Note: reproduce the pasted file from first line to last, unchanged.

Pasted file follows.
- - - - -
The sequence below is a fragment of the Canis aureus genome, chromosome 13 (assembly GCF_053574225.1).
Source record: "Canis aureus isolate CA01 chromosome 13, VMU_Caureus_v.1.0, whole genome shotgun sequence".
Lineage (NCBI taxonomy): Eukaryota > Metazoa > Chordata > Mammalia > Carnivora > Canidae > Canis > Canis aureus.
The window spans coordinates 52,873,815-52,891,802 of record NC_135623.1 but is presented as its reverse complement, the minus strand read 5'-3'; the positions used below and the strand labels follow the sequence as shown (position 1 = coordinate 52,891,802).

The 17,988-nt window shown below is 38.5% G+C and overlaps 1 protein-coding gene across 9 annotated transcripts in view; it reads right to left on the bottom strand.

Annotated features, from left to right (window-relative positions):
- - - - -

The sequence below is a fragment of the Canis aureus genome, chromosome 13 (assembly GCF_053574225.1).
Source record: "Canis aureus isolate CA01 chromosome 13, VMU_Caureus_v.1.0, whole genome shotgun sequence".
Lineage (NCBI taxonomy): Eukaryota > Metazoa > Chordata > Mammalia > Carnivora > Canidae > Canis > Canis aureus.
The window spans coordinates 52,873,815-52,891,802 of record NC_135623.1 but is presented as its reverse complement, the minus strand read 5'-3'; the positions used below and the strand labels follow the sequence as shown (position 1 = coordinate 52,891,802).

The 17,988-nt window shown below is 38.5% G+C and overlaps 1 protein-coding gene across 9 annotated transcripts in view; it reads right to left on the bottom strand.

Annotated features, from left to right (window-relative positions):